SpaceX is always shooting for the stars but now it’s heading for back to the sea. The spaceflight company will launch its Falcon 9 rocket again January 17 from Vandenberg Air Force Base in California, but instead of landing the first-stage rocket on a ground-based platform — like it did on December 21 — it’s hoping to bring it down on a barge in the middle of the ocean.
At least, that’s the plan according space journalist Charles A. Lurio of The Lurio Report:
SpaceX chief Elon Musk hasn’t confirmed the news on his Twitter account though.
The ambitious plan comes less than a month after SpaceX made history by returning a first-stage rocket that had been sent to space to the ground safely. Just recently that very same Falcon 9 rocket was declared safe for relaunch, though Elon Musk, the founder of SpaceX, said the company will be using a new rocket, as the original belongs in a museum.
While the eyes of the media will be on Elon Musk’s rocket returning to Earth, scientists around the country will be watching to see its payload delivered safely to space. The rocket is planned to ferry NASA’s long-awaited Jason-3 satellite, which will be used to observe global sea surface height, in to orbit. In a Reddit AMA discussing the launch, representatives of NASA extolled the satellite’s mission for collecting “critical information forecasters need to predict devastating hurricanes, severe weather, and surface wave heights that can affect shipping and offshore operations.”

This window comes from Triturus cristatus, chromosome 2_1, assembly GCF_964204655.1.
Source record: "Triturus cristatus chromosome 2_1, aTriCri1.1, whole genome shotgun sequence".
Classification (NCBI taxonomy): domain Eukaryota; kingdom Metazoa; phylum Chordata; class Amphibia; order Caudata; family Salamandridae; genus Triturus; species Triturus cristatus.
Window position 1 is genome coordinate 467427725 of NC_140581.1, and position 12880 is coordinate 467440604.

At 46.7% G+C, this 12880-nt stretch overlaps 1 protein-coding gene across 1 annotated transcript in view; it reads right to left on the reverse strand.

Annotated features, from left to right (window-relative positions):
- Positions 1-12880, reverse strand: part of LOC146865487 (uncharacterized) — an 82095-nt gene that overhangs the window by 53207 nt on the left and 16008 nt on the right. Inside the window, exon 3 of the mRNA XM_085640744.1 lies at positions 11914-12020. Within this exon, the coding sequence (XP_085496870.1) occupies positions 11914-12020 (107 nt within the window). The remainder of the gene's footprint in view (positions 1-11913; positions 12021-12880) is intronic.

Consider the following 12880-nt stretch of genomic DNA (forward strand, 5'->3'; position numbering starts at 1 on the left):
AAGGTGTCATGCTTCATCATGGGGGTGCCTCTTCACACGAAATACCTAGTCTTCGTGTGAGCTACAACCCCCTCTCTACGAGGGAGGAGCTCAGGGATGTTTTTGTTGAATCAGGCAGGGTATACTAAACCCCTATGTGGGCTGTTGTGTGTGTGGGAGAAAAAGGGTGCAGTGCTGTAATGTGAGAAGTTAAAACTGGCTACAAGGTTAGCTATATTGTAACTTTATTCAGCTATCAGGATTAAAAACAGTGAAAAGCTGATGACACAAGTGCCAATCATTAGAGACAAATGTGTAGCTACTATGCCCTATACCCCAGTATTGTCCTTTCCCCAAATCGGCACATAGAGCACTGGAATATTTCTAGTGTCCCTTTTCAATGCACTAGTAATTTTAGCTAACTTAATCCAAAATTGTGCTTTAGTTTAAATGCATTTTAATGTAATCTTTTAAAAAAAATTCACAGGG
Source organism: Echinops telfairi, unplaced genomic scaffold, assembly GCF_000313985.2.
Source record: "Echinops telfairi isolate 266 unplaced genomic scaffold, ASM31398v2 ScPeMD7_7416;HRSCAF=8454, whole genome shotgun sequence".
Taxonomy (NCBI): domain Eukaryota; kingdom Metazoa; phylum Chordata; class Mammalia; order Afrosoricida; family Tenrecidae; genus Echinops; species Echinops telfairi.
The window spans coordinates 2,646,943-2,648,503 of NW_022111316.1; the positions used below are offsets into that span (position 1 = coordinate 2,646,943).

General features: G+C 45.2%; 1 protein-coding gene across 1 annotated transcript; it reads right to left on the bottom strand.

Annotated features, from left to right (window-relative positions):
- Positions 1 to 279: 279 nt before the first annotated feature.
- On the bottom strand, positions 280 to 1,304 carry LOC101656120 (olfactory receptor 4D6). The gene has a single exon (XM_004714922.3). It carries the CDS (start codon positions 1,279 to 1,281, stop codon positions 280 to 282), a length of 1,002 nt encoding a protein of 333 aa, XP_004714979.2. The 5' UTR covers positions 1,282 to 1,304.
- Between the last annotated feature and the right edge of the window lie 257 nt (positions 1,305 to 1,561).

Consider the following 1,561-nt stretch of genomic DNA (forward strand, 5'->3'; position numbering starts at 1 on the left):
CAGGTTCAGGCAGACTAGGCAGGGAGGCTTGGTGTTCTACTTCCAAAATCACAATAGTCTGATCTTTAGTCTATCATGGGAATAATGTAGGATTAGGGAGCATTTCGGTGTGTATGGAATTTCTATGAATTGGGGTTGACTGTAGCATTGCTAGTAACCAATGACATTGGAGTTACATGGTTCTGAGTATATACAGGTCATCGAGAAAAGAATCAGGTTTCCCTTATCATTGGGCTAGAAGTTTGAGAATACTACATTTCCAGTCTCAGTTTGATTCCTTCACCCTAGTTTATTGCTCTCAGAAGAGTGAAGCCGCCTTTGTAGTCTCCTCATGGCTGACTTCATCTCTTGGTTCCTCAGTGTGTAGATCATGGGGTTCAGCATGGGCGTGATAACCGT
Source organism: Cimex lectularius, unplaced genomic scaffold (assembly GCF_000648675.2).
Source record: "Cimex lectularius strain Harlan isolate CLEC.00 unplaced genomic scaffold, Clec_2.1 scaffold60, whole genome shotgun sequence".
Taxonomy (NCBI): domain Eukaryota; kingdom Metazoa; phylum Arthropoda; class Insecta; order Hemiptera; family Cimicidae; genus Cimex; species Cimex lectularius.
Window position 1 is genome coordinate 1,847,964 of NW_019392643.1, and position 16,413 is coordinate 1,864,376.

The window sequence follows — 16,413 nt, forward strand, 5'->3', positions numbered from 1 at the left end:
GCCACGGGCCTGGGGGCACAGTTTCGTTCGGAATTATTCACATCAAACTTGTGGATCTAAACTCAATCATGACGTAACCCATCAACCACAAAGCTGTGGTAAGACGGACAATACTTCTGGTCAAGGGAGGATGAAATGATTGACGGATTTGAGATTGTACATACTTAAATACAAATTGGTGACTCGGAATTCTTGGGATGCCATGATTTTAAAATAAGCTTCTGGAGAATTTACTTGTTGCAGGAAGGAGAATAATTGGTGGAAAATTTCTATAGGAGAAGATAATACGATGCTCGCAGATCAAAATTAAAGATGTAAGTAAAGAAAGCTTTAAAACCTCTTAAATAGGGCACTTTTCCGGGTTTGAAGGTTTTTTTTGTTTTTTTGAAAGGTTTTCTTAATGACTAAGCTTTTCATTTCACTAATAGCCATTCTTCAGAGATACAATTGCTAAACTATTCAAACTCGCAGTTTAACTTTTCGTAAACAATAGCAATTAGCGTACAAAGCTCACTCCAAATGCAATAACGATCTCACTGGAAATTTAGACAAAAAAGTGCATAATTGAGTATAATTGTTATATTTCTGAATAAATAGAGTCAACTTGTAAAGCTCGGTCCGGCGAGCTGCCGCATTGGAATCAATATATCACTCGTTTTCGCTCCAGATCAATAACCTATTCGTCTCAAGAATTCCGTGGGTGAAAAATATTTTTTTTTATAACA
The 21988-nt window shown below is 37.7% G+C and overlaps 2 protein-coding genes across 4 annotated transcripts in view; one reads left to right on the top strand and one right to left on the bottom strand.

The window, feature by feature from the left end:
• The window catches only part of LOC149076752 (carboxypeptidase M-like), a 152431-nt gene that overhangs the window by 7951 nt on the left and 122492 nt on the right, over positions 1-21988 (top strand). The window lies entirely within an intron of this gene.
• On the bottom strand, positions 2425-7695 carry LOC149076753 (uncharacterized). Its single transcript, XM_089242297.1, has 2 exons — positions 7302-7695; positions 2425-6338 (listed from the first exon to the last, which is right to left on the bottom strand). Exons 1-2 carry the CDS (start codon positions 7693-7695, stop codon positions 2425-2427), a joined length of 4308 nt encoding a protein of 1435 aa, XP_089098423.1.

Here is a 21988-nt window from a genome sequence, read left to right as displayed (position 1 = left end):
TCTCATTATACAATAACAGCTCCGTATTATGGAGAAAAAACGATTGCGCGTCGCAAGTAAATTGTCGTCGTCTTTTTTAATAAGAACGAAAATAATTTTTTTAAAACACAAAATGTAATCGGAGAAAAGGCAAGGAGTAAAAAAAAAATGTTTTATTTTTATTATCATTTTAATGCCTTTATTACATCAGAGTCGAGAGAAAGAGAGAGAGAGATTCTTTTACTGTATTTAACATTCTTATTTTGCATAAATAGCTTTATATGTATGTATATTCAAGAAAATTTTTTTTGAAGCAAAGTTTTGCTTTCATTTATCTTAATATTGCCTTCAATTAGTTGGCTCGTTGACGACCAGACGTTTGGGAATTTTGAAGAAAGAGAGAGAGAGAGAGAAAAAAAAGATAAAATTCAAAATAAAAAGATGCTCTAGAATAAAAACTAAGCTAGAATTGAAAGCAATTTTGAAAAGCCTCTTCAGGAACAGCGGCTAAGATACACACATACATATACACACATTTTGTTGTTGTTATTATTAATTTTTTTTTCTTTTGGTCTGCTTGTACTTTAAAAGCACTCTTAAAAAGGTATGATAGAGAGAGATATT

But the appeal of the landing on a barge is not just about making history for SpaceX, it’s also personal. Even before the recent successful return of a rocket in December, the company tried to land a rocket on a barge last April, though the effort failed at the last moment in a fiery heap of ship and sea.
The Falcon 9 rocket will launch from California, drop its satellite in space and then try to land on a barge just off the coast of Florida. It’s a pretty daring attempt to do what has never been done before, and it seems like they’re pretty fired up about it.